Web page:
the old store then standing on the site of #330 was moved in 1857, the foundation
was built on this lot to receive it. It was probably built before 1820 by
James Grieve, but Henry Bradley literally put his name on it in 1823, and
that was how the building was remembered. It was J. Ford Morris who moved
the building here, and he is shown as the owner on the 1857 map of the village.
Soon afterward, Daniel
Lanning sold the lot to the Episcopal congregation so its priests could
use it as a rectory. In Cleveland's day William N. Wise owned the lot and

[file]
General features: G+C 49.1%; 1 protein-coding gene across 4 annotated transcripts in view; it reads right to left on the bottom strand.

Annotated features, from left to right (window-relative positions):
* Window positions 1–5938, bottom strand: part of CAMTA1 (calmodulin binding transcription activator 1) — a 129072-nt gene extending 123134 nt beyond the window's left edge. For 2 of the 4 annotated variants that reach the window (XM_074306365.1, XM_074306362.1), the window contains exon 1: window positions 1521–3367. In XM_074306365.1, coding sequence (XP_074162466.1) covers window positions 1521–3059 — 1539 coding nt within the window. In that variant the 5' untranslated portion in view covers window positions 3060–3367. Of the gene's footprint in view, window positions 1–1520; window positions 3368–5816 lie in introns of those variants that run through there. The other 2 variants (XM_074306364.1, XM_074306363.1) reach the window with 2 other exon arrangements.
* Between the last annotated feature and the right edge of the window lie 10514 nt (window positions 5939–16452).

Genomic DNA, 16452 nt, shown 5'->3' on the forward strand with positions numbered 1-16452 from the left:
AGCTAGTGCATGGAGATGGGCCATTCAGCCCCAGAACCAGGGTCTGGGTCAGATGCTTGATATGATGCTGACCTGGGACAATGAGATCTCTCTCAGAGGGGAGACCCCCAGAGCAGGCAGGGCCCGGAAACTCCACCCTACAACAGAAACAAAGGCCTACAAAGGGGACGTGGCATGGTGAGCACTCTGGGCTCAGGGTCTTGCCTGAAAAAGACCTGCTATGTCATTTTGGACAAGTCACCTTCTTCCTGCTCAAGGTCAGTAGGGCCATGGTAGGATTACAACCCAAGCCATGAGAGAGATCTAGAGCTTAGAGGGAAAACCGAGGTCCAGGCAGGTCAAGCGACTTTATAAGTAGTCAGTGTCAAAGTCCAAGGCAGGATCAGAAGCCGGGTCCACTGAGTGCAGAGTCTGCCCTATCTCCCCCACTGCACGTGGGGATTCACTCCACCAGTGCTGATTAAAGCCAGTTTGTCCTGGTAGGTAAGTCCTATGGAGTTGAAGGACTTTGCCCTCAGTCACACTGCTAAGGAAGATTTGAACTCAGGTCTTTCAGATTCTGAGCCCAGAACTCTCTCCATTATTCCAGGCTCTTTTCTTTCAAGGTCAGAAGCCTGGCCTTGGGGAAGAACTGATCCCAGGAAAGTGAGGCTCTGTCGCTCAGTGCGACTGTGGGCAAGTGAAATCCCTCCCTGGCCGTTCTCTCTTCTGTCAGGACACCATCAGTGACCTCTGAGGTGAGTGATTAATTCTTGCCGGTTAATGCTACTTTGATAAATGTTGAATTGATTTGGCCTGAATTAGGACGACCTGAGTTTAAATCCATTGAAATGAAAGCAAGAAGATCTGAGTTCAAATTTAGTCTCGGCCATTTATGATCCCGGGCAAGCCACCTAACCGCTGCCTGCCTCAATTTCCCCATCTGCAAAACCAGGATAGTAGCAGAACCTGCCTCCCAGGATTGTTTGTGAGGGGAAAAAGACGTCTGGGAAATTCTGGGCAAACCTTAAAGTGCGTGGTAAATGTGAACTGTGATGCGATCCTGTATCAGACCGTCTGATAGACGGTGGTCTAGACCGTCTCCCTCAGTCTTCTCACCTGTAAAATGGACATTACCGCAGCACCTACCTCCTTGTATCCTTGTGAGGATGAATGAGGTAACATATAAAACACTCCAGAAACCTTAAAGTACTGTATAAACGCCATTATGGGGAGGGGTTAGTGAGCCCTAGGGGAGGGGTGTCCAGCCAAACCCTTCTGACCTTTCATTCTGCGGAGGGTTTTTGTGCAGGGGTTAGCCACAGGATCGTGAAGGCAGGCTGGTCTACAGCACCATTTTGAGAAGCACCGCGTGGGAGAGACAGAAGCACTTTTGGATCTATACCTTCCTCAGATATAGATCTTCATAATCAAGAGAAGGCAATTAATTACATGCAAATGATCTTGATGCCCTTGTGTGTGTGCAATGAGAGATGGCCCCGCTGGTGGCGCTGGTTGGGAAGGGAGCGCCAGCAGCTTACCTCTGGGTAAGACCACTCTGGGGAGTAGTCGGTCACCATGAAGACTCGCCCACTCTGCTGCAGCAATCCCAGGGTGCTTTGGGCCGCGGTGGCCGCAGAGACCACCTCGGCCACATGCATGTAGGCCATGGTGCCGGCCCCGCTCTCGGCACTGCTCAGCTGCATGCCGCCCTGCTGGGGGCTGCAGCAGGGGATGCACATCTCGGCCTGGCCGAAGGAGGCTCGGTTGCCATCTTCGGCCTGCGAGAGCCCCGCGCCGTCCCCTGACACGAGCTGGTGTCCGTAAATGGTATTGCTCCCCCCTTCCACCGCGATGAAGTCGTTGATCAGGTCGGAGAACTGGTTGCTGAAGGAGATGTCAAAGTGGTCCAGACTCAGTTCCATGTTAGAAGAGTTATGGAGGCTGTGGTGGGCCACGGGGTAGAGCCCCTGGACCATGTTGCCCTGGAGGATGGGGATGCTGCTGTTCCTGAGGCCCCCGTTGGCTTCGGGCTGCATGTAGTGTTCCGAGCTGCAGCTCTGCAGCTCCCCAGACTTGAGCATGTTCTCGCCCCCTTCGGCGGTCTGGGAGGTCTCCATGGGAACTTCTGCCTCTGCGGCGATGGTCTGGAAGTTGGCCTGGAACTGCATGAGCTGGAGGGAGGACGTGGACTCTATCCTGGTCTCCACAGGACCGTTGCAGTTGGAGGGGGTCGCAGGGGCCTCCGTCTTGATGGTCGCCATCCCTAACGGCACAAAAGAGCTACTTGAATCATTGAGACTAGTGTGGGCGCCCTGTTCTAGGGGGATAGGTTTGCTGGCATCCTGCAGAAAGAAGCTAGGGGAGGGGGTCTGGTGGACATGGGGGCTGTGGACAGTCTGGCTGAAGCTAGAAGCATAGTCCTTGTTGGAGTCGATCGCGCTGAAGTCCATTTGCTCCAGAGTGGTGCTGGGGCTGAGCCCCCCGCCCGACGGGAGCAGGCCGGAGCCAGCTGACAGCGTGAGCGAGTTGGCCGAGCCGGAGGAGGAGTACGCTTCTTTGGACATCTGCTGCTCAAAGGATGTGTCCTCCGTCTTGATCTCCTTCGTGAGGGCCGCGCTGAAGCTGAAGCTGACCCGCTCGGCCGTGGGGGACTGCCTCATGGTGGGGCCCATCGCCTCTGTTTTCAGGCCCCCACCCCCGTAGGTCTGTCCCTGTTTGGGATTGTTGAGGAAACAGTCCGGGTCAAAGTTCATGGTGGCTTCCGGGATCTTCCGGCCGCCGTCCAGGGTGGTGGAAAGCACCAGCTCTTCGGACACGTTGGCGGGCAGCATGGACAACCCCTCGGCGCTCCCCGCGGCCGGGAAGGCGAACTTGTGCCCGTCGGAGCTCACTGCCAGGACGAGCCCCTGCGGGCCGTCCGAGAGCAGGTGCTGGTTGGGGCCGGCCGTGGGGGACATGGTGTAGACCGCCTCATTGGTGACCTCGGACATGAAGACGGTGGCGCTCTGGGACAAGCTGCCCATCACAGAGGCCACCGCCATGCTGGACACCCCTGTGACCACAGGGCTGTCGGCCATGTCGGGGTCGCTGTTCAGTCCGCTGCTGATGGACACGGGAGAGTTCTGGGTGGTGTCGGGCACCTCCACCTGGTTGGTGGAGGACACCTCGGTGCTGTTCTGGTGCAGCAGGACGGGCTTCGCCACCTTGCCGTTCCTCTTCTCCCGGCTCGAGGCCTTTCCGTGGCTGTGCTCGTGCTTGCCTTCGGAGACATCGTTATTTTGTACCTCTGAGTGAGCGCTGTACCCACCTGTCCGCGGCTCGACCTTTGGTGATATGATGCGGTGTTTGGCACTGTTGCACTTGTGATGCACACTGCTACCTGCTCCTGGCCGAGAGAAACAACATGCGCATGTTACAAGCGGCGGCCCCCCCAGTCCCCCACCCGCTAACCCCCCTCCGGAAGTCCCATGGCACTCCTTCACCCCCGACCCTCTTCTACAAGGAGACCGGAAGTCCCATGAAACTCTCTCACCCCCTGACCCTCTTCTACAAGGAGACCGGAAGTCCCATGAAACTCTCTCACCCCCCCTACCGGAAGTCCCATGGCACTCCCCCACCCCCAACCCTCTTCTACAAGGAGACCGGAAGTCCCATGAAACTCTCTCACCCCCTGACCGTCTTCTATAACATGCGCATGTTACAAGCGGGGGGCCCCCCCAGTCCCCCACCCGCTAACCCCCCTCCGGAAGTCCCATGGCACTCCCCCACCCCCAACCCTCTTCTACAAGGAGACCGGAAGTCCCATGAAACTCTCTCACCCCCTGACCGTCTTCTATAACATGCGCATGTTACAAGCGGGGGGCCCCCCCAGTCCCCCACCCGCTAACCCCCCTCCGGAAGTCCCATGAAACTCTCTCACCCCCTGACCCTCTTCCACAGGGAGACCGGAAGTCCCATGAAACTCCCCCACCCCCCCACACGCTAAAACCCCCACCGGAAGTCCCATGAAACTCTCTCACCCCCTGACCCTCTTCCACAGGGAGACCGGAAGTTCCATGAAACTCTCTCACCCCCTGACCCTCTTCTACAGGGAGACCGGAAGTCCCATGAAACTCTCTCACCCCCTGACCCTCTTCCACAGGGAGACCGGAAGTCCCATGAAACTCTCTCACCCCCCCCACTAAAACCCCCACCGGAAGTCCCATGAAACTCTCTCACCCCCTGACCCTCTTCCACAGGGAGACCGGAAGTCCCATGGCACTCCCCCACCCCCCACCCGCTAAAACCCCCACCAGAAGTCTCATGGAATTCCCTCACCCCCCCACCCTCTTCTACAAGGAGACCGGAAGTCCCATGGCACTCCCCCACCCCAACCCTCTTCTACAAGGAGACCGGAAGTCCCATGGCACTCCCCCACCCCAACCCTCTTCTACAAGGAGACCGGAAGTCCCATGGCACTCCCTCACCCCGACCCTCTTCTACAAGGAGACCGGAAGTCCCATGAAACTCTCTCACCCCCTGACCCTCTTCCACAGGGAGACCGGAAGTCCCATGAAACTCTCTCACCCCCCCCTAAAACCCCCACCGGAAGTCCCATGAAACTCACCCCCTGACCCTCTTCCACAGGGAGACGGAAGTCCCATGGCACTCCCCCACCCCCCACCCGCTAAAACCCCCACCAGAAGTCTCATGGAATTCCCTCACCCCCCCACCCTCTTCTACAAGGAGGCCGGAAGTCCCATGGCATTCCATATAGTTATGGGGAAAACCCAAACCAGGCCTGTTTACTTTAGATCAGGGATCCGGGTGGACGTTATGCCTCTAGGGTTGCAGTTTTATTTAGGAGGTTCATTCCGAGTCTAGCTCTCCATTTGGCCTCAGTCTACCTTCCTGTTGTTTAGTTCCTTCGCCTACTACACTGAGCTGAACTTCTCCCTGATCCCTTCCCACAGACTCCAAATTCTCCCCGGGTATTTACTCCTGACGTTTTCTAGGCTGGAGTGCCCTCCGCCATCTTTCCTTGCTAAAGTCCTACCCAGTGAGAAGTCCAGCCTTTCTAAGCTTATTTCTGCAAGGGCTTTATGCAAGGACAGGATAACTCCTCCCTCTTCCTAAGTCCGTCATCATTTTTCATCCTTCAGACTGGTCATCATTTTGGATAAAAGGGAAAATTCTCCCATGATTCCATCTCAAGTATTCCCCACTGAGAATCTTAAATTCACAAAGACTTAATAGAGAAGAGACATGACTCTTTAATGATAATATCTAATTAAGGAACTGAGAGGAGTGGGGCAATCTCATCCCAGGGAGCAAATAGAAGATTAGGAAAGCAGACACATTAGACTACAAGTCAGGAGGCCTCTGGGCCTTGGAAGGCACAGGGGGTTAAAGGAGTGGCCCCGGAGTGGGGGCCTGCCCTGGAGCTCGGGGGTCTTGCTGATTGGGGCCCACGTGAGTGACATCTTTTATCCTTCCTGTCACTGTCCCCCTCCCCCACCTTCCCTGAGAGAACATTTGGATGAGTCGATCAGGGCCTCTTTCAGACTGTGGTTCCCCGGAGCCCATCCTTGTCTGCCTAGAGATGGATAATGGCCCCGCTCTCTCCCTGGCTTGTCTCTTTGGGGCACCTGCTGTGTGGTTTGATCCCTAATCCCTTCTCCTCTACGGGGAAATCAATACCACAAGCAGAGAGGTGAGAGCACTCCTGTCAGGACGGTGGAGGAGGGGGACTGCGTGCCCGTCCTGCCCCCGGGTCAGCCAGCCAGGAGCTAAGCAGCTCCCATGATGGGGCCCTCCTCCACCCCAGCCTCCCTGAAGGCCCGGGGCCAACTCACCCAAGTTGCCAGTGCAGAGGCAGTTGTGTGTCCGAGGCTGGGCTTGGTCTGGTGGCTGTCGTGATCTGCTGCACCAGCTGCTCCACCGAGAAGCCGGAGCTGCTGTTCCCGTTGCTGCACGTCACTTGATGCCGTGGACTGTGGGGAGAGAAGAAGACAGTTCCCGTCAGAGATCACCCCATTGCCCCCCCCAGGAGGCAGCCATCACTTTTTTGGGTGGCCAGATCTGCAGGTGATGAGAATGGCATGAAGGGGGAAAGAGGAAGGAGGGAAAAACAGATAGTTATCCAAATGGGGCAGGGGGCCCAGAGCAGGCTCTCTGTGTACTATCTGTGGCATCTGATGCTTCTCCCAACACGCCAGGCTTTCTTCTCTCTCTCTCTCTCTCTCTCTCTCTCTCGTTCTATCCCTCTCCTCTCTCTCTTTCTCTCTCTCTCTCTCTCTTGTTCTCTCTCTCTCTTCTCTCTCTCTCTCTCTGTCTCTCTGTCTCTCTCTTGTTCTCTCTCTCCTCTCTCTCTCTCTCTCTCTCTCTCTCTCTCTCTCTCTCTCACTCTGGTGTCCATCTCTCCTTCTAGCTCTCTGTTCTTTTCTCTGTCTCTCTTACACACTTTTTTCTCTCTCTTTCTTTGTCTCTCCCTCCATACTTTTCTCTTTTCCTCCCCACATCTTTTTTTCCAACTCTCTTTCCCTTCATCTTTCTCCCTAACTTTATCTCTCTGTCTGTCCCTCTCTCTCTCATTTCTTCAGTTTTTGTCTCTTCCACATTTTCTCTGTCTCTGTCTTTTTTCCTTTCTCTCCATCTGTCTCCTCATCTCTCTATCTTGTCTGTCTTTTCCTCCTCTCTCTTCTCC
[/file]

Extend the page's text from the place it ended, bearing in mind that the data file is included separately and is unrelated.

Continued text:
his son John J. Wise lived there. Wise, who eventually bought the lots next
door to the south after the Presbyterian church moved away to the south,
owned this lot as well, until his death. His widow Sophia sold this lot
to Anna B. Smith in 1894; she is shown as the owner on the 1896 map, though
this was the year she sold the property to Thomas Pierce and his wife.
The building probably
looked a great deal like the one that stands today on the old foundation,
a simple rectangle with a narrow gabled front. The modern house was built
in 1936 by Harry Putnam, in a style reminiscent of Greek Revival with token
Italianate trim and a portico over the entrance.
The lot is still 50
feet across, the exact width of the original lot in the John VanPelt Jr.
subdivision as it was sold to Samuel S. Ellsworth in 1834. There's no evidence
of any building on the lot until the old Bradley store was moved there from
across the street.